Double dip recession: What are the odds?

Is a double dip recession on the horizon? No. But if the media continues to present such doom and gloom then maybe, just maybe, consumers might hold back their spending. This last quarter of better than expected earnings reports from retailers and food establishments proved that not only are we out of the recession but that Americans are spending money. Americans are spending cash as opposed to credit. This is a great sign. This is an interesting article.

By Annalyn Censky, staff reporter at CNN

NEW YORK ( — Europe’s debt crisis. Companies still not hiring. The Gulf oil spill. These are uncertain times to say the least. But while you might think economists would be running for the hills and looking ahead to a so-called “double dip recession,” that’s not necessarily the case.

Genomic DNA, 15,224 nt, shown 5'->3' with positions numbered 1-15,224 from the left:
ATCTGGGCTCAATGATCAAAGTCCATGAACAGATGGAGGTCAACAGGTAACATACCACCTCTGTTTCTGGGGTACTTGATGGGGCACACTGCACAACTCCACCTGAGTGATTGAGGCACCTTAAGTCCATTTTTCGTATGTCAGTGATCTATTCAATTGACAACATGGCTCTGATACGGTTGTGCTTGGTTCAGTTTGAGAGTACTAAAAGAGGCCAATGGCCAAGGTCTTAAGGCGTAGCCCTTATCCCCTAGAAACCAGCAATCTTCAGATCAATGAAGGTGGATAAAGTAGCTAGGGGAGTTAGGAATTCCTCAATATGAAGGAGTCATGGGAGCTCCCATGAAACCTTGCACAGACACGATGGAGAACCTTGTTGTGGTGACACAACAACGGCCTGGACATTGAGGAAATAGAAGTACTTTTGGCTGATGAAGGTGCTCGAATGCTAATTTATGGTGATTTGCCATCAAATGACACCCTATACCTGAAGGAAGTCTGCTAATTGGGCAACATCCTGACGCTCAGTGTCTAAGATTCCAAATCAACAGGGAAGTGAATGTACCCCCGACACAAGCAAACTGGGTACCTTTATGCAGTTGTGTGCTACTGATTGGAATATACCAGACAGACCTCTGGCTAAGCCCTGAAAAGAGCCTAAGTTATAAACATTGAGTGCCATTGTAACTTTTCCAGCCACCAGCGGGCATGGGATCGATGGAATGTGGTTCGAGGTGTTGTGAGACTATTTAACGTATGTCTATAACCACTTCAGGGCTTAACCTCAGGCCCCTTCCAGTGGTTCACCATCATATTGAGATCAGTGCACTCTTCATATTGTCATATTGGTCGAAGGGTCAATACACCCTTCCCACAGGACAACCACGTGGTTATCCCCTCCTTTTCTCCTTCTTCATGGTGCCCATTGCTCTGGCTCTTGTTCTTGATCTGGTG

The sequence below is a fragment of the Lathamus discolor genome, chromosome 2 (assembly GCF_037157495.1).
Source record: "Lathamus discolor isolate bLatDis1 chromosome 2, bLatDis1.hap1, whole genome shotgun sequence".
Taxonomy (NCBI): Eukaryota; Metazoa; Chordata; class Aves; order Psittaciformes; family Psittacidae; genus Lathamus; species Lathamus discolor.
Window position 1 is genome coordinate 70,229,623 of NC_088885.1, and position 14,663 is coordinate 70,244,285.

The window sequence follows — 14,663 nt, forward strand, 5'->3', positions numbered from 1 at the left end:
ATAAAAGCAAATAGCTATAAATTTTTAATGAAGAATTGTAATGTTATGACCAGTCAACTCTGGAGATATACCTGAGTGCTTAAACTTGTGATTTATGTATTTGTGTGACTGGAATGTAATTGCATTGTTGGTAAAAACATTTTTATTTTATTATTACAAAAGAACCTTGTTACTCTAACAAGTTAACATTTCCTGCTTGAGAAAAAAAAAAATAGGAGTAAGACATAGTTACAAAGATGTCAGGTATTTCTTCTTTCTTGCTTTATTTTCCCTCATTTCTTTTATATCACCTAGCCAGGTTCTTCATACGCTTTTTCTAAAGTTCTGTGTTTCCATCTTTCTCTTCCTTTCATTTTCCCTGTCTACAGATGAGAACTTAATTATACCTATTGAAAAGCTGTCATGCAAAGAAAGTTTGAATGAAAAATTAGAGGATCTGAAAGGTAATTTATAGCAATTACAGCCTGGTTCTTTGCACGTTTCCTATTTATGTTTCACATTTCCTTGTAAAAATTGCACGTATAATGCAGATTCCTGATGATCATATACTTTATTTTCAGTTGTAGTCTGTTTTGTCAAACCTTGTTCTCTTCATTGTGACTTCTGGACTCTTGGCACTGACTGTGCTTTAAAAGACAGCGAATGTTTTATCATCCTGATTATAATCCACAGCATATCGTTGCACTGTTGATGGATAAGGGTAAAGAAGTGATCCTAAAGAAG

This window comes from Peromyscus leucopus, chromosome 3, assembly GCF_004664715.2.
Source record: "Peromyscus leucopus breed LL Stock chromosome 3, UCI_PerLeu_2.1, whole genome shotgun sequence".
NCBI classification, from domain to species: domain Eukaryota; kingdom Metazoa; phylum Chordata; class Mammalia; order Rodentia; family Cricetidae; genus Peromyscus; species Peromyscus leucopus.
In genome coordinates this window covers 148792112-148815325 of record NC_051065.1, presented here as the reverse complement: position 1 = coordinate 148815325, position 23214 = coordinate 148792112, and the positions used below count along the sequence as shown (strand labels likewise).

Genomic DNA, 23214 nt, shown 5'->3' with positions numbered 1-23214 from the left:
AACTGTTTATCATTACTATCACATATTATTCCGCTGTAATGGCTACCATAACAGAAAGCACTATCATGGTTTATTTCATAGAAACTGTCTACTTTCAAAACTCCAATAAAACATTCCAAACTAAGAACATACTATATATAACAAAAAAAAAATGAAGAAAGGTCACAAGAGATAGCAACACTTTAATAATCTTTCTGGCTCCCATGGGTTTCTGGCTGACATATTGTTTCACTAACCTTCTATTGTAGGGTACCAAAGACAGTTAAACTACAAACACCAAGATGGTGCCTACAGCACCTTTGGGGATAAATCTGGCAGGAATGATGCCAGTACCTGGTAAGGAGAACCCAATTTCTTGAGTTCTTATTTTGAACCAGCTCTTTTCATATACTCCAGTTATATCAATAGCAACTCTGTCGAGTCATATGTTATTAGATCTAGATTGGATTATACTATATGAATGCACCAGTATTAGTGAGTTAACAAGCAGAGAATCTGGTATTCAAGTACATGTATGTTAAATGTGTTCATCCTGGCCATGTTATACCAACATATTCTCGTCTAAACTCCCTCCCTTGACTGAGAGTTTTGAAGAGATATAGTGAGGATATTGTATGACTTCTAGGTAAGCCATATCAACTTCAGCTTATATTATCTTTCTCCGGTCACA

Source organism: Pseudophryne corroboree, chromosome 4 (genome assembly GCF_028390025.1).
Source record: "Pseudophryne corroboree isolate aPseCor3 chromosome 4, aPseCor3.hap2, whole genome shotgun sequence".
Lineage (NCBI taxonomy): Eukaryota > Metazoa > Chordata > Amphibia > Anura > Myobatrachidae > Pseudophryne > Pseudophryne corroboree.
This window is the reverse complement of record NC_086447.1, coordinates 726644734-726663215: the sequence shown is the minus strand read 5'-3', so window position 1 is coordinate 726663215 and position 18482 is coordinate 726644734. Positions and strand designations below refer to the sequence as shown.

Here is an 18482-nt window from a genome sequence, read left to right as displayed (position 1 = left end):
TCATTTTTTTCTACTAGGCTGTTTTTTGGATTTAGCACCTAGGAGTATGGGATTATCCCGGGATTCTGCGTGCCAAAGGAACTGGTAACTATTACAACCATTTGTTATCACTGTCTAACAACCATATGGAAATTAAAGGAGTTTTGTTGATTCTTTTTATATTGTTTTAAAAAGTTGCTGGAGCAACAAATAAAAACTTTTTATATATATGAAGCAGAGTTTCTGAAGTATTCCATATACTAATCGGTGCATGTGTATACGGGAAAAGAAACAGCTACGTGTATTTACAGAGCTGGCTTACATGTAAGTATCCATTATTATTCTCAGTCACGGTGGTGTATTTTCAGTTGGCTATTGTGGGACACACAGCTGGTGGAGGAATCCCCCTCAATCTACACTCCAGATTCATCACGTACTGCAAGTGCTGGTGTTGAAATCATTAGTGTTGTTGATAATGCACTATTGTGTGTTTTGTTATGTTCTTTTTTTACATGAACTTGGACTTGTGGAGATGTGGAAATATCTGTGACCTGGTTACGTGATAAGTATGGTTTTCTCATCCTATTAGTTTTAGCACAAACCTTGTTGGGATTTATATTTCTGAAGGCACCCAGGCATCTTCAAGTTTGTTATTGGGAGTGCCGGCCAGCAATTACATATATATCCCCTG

In fact, some economists think a double dip is even less likely than it was earlier this year.

David Wyss, chief economist with Standard & Poor’s, said that even though he thinks slower U.S. growth is practically a sure thing, the odds of a double-dip actually have shrunk to 20%, from 25% earlier this year.

Same goes for Derek Hoffman, founder and editor of The Wall Street Cheat Sheet, who also puts the odds of a double dip at 20%, when just a few months earlier he saw them at 50-50.

The term “double dip” refers to a recession followed by a short-lived recovery that then slides back into a second recession. It can be measured by fluctuations in gross domestic product, or GDP — one of the broadest measures of economic activity.


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